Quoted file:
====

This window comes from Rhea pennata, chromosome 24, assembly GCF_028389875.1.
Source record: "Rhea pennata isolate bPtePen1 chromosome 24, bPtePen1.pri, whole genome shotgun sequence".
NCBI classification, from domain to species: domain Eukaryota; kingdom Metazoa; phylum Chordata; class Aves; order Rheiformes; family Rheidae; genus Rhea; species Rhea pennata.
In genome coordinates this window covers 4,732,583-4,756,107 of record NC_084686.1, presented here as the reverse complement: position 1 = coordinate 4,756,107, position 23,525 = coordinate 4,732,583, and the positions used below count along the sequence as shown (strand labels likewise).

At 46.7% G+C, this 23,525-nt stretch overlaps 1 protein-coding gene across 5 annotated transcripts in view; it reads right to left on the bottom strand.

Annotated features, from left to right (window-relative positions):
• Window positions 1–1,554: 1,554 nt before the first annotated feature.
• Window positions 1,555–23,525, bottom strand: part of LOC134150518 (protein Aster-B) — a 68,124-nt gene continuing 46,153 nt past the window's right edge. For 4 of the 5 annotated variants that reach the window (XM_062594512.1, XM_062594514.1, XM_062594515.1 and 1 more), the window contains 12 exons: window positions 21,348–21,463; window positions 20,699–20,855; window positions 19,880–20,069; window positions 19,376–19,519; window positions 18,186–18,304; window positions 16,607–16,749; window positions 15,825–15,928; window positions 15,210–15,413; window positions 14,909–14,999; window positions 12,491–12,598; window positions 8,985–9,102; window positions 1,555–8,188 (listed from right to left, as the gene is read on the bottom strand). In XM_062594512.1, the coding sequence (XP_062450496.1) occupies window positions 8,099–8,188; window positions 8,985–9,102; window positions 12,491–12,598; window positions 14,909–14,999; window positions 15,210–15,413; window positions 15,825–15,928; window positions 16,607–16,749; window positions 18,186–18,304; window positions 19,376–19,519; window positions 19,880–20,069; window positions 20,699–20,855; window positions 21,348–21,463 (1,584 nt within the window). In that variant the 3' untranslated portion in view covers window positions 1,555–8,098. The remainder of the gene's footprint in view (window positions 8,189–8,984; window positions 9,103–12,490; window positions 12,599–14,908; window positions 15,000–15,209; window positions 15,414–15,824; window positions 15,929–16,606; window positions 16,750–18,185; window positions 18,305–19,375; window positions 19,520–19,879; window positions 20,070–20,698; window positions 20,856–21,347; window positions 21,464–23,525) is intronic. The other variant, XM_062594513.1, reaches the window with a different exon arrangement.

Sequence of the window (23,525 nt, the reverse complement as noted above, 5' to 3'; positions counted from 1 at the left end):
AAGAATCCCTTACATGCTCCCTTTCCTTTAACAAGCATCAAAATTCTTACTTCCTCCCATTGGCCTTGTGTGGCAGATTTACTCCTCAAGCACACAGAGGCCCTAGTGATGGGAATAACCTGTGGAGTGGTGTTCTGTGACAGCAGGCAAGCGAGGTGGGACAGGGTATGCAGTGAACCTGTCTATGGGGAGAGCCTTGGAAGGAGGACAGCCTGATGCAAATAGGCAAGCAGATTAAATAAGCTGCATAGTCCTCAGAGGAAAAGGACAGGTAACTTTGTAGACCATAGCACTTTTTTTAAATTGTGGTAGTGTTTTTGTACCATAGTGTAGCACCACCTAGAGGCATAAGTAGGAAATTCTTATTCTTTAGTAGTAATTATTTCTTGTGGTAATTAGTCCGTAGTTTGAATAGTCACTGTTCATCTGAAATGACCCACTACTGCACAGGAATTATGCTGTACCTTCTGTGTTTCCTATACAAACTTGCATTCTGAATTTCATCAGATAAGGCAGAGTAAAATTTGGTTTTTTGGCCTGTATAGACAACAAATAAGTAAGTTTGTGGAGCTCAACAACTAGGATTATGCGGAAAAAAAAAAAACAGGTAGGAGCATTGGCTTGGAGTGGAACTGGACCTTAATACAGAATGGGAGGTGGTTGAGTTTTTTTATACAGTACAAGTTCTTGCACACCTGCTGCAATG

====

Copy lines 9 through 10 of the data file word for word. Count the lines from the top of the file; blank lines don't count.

Sequence of the window (23,525 nt, the reverse complement as noted above, 5' to 3'; positions counted from 1 at the left end):
AAGAATCCCTTACATGCTCCCTTTCCTTTAACAAGCATCAAAATTCTTACTTCCTCCCATTGGCCTTGTGTGGCAGATTTACTCCTCAAGCACACAGAGGCCCTAGTGATGGGAATAACCTGTGGAGTGGTGTTCTGTGACAGCAGGCAAGCGAGGTGGGACAGGGTATGCAGTGAACCTGTCTATGGGGAGAGCCTTGGAAGGAGGACAGCCTGATGCAAATAGGCAAGCAGATTAAATAAGCTGCATAGTCCTCAGAGGAAAAGGACAGGTAACTTTGTAGACCATAGCACTTTTTTTAAATTGTGGTAGTGTTTTTGTACCATAGTGTAGCACCACCTAGAGGCATAAGTAGGAAATTCTTATTCTTTAGTAGTAATTATTTCTTGTGGTAATTAGTCCGTAGTTTGAATAGTCACTGTTCATCTGAAATGACCCACTACTGCACAGGAATTATGCTGTACCTTCTGTGTTTCCTATACAAACTTGCATTCTGAATTTCATCAGATAAGGCAGAGTAAAATTTGGTTTTTTGGCCTGTATAGACAACAAATAAGTAAGTTTGTGGAGCTCAACAACTAGGATTATGCGGAAAAAAAAAAAACAGGTAGGAGCATTGGCTTGGAGTGGAACTGGACCTTAATACAGAATGGGAGGTGGTTGAGTTTTTTTATACAGTACAAGTTCTTGCACACCTGCTGCAATG